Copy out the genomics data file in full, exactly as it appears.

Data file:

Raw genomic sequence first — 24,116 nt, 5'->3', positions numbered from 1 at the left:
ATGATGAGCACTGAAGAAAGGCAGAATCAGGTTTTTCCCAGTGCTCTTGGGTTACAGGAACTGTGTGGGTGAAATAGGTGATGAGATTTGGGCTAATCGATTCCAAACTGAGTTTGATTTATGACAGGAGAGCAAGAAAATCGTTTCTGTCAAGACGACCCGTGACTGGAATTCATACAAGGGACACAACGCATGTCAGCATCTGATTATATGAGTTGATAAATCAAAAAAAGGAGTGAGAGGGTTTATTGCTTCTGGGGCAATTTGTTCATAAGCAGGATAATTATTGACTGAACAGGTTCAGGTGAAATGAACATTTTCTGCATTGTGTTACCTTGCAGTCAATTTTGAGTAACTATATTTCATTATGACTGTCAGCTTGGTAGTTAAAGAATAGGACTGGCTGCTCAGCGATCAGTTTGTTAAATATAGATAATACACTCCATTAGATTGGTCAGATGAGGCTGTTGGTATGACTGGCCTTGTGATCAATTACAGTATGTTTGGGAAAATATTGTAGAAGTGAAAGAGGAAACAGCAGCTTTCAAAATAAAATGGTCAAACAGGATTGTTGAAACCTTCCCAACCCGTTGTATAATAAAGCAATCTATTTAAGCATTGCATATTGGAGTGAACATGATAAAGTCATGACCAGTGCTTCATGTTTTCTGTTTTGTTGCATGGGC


Raw genomic sequence first — 24,116 nt, 5'->3', positions numbered from 1 at the left:
ATGATGAGCACTGAAGAAAGGCAGAATCAGGTTTTTCCCAGTGCTCTTGGGTTACAGGAACTGTGTGGGTGAAATAGGTGATGAGATTTGGGCTAATCGATTCCAAACTGAGTTTGATTTATGACAGGAGAGCAAGAAAATCGTTTCTGTCAAGACGACCCGTGACTGGAATTCATACAAGGGACACAACGCATGTCAGCATCTGATTATATGAGTTGATAAATCAAAAAAAGGAGTGAGAGGGTTTATTGCTTCTGGGGCAATTTGTTCATAAGCAGGATAATTATTGACTGAACAGGTTCAGGTGAAATGAACATTTTCTGCATTGTGTTACCTTGCAGTCAATTTTGAGTAACTATATTTCATTATGACTGTCAGCTTGGTAGTTAAAGAATAGGACTGGCTGCTCAGCGATCAGTTTGTTAAATATAGATAATACACTCCATTAGATTGGTCAGATGAGGCTGTTGGTATGACTGGCCTTGTGATCAATTACAGTATGTTTGGGAAAATATTGTAGAAGTGAAAGAGGAAACAGCAGCTTTCAAAATAAAATGGTCAAACAGGATTGTTGAAACCTTCCCAACCCGTTGTATAATAAAGCAATCTATTTAAGCATTGCATATTGGAGTGAACATGATAAAGTCATGACCAGTGCTTCATGTTTTCTGTTTTGTTGCATGGGC